Sarah Kershaw of the New York Times reports on research published at Siggraph about a computer program developed at Tel Aviv University that changes the geometry of faces in photographs to make them more beautiful. (Photo: Lars Klove for The New York Times, manipulation by Tommer Leyvand)
The photograph on the right was doctored by the “beautification engine” of a new computer program that uses a mathematical formula to alter the original form into a theoretically more attractive version, while maintaining what programmers call an “unmistakable similarity” to the original.
The software program, developed by computer scientists in Israel, is based on the responses of 68 men and women, age 25 to 40, from Israel and Germany, who viewed photographs of white male and female faces and picked the most attractive ones.
Scientists took the data and applied an algorithm involving 234 measurements between facial features, including the distances between lips and chin, the forehead and the eyes, or between the eyes.
Where are our petabyte drives? Brian Hayes takes us through the reasons storage is “stuck” in the low terabytes. The tl;dr is that we got such exceptional capacity growth in the late 90s and early 00s we don’t need much more right now, so the focus since then has been on SSDs, networking, interfaces, etc, […]
Amélie Lamont, a former staffer at website-hosting startup Squarespace, writes that she often found herself disregarded and disrespected by her colleagues. One comment in particular, though, set her reeling — and came to exemplify her experiences there.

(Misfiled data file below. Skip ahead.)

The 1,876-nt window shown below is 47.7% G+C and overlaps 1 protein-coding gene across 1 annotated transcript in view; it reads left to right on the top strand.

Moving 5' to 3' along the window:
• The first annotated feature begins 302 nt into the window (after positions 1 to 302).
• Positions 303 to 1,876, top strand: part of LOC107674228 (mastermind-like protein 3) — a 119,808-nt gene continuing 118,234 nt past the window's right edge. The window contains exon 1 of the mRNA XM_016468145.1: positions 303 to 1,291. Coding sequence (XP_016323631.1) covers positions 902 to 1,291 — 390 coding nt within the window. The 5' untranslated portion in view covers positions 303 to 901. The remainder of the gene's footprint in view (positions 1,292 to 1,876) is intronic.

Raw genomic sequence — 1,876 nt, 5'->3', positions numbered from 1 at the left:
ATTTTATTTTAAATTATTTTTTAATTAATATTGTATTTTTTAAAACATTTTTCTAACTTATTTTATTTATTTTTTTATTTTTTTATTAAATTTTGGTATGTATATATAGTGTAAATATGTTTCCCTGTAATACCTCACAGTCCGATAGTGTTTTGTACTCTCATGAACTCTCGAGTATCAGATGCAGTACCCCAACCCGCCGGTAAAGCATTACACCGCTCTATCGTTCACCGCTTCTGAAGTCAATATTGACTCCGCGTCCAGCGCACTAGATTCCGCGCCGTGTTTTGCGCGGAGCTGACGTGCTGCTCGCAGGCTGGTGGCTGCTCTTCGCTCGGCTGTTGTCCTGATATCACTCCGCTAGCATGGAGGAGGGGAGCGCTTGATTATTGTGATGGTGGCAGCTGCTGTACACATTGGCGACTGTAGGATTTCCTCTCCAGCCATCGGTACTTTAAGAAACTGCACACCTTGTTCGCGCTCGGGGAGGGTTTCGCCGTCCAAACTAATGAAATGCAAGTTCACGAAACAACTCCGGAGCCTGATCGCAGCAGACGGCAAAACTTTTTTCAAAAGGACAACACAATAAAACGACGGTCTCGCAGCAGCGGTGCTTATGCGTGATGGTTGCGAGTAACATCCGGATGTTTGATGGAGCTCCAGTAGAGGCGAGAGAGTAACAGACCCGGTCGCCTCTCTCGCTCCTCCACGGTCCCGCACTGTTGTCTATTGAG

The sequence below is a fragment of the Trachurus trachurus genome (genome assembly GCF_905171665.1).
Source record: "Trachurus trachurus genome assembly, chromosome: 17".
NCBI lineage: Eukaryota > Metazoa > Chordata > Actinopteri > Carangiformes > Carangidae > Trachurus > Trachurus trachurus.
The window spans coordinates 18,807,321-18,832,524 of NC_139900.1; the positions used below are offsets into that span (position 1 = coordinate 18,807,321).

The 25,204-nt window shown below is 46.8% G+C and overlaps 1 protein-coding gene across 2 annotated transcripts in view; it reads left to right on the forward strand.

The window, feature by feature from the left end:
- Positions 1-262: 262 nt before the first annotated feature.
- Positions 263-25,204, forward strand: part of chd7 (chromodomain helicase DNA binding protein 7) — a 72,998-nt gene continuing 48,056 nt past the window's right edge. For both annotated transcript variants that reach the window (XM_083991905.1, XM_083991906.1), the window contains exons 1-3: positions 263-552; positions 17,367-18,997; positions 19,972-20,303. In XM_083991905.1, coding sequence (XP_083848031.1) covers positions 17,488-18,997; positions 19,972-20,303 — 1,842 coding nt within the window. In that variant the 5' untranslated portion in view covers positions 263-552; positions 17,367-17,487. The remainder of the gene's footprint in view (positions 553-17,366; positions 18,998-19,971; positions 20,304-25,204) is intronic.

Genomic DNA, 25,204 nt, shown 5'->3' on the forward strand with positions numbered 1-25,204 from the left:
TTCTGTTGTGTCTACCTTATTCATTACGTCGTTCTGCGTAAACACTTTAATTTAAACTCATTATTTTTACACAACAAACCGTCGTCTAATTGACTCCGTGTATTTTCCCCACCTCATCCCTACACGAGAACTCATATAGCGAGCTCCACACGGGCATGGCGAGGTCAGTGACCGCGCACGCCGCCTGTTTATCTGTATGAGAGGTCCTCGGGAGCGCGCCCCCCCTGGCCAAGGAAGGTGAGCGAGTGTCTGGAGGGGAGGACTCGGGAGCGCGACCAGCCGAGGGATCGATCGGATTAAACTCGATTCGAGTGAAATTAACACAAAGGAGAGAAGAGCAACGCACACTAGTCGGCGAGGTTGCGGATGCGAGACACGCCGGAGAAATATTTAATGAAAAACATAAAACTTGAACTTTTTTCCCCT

In this episode of the Flash Forward podcast we travel to a future where humans have decided to eradicate the most dangerous animal on the planet: mosquitos. How would we do it? Is it even possible? And what are the consequences? Flash Forward: RSS | iTunes | Twitter | Facebook | Web | Patreon We […]
3D printing has been one of those “next big thing” innovations among early adopters and the tech circle in-crowd for a few years now. However, the prospect of creating your own three-dimensional objects is still in its relative infancy with the general public. While the idea itself is fascinating to most, high prices and the […]
White hat hackers get paid to find holes in their own employers’ online systems, and plug those holes before they become serious security risks. It’s a job that pays handsomely…mostly because few job candidates, even experienced IT professionals, have the skills to scamper over firewalls and infiltrate the deepest recesses of a battle-tested network. But […]
Why buy one of those expensive and confusing universal remotes, clogged with enough buttons to launch a space shuttle, when you could accomplish the same electronic control right on your favorite mobile device? The Blumoo Universal Remote, now just $52.99 in the Boing Boing Store, harnesses the audio power of all your household equipment right […]